»A gift of love«

The Upper Castle


Constructed around a rectangular interior court, the Upper Castle comprised four storeys and was conceived as a residential castle. 

In the 1560s Archduke Ferdinand II caused the site to be redesigned into a Renaissance castle by the architects Giovanni and Alberto Lucchese. Even before the start of the rebuilding, Ferdinand II made a gift of the castle to his wife Philippine Welser to whom he was still secretly married. 

Until the Kunstkammer was erected in the 1570s, Ferdinand II housed his already widely famous collection of armour, weapons, portraits, objects of nature, curiosities, and precious objects in the Innsbruck Hofburg and in the Upper Castle. 

After the death of the prince in 1595, Ferdinand’s younger son from his first marriage, Margrave Karl of Burgau sold Ambras Castle to his cousin Emperor Rudolf II. 

The first building alterations took place under the governor, Archduke Karl Ludwig, who after 1855 caused the castle to be redesigned as a Neo-Gothic summer residence, carried out by the architects Ludwig and Heinrich Förster.

An ascending ramp was added on, the castle keep received a fourth storey with a little tower, and at the south front a stair turret reaching to the second storey and a balcony were created. In the inner courtyard a wooden, glazed ambulatory supported on iron consoles was built at the height of the second storey, from which doors led directly into the inner rooms.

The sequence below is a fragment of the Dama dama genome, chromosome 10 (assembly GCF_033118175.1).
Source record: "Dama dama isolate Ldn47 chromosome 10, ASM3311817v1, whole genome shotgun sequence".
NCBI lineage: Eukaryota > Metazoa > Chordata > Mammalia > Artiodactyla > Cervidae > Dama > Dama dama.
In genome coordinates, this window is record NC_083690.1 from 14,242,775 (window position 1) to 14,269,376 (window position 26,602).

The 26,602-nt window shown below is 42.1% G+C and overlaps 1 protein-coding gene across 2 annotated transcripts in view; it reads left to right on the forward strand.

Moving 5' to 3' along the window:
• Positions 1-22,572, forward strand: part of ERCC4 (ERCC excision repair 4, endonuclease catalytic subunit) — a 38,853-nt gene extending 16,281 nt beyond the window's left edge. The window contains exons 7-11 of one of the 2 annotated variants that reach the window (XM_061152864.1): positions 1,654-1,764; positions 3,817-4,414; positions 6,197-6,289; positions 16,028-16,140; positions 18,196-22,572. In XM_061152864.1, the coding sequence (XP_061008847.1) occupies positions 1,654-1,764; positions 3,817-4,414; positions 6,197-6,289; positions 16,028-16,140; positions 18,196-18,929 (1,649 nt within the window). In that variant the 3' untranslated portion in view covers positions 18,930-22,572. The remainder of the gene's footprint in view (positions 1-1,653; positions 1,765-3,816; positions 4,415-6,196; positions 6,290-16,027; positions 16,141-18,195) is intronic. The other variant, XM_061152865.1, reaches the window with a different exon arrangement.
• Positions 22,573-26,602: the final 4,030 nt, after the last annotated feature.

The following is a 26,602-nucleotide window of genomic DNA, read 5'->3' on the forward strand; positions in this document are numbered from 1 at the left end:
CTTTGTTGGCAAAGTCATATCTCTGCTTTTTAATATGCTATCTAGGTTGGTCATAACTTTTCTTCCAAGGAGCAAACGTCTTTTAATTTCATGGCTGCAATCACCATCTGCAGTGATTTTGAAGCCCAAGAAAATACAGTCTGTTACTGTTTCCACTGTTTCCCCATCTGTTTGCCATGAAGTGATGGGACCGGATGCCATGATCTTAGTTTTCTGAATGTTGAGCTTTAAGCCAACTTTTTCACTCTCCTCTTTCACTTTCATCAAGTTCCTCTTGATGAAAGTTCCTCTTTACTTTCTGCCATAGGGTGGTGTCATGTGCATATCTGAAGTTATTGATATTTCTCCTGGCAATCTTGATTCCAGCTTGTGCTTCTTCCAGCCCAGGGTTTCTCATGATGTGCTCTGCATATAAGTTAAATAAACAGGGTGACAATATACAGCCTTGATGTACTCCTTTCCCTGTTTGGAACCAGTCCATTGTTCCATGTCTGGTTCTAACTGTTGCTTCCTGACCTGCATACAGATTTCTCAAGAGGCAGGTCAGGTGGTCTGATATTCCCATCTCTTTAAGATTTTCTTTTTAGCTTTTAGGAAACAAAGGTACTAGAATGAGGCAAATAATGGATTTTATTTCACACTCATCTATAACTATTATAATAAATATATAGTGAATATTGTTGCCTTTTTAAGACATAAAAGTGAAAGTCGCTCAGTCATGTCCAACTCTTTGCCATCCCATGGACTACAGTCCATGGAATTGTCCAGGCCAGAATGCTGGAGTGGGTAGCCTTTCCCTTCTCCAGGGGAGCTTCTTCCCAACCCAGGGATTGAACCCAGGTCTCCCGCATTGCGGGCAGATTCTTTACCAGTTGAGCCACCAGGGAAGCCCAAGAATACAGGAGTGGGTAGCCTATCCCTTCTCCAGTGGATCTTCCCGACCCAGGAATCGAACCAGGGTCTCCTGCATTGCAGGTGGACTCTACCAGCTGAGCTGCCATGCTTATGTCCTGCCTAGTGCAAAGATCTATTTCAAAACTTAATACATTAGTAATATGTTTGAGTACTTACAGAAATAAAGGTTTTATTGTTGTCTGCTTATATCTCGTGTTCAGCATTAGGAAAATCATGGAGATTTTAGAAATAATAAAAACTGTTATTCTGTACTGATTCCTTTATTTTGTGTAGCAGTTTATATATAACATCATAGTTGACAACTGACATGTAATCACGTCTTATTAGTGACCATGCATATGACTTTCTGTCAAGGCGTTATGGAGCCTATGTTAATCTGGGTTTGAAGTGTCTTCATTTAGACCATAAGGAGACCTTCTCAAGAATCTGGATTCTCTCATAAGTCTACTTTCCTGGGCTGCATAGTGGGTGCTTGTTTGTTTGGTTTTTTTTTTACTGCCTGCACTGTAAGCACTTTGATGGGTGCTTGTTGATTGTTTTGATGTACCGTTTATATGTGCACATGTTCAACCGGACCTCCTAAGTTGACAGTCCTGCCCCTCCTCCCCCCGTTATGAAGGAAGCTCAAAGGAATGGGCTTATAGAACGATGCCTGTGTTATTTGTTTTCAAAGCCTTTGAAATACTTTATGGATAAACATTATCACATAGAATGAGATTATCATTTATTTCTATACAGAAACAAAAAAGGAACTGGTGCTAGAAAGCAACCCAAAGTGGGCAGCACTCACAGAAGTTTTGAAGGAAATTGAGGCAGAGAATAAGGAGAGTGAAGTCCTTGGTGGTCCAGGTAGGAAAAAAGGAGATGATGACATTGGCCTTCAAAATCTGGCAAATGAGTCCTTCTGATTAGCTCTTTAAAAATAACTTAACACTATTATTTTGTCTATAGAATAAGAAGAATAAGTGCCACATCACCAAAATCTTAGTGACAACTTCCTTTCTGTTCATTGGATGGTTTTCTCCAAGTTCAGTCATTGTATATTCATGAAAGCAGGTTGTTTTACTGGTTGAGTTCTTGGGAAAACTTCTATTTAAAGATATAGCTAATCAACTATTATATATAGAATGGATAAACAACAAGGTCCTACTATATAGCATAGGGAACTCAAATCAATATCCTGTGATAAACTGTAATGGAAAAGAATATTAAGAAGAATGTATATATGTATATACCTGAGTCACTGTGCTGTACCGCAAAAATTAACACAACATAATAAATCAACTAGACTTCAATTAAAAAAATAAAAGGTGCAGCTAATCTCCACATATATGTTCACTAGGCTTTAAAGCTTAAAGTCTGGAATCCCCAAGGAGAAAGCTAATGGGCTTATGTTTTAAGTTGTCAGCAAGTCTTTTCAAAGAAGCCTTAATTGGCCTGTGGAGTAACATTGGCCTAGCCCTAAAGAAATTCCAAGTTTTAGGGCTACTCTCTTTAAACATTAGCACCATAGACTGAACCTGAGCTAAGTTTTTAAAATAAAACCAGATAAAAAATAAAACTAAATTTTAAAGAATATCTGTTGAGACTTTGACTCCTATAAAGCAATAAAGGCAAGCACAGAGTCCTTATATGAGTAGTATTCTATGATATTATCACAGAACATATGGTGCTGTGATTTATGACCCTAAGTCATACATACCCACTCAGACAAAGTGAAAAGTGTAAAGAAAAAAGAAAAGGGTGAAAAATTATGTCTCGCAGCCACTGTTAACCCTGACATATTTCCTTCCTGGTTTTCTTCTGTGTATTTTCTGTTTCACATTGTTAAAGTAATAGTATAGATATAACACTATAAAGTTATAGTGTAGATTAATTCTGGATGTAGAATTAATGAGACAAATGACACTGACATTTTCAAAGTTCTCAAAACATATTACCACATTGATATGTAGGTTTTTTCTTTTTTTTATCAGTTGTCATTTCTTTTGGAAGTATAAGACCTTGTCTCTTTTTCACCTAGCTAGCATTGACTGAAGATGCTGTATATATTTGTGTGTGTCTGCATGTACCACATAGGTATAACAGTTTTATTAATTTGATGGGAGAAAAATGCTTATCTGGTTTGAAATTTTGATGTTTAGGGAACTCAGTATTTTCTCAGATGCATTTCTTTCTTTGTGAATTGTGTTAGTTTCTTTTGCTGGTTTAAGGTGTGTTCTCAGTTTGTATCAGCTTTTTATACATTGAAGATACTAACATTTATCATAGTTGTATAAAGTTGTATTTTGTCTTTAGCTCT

In 1880 the castle was converted into a museum and the collections were newly arranged by custodians of the Kunsthistorisches Museum Wien. 

In 1913 the Austrian heir to the throne, Franz Ferdinand, chose Ambras Castle as a summer residence. At the same time as necessary works of adaption, the Neo-Gothic additions were removed and the building was returned to its sixteenth-century condition.

Armoury, Portrait Gallery, Chamber of Art and Wonders today

In 1919 the castle, as former imperial property, passed over to the Republic of Austria, and after 1936 the Upper Castle was turned into a museum once again.

After the evacuation of the collections during World War II, from 1950 the administration was taken over by the Kunsthistorisches Museum; in 1976 the unique Habsburg Portrait Gallery was established.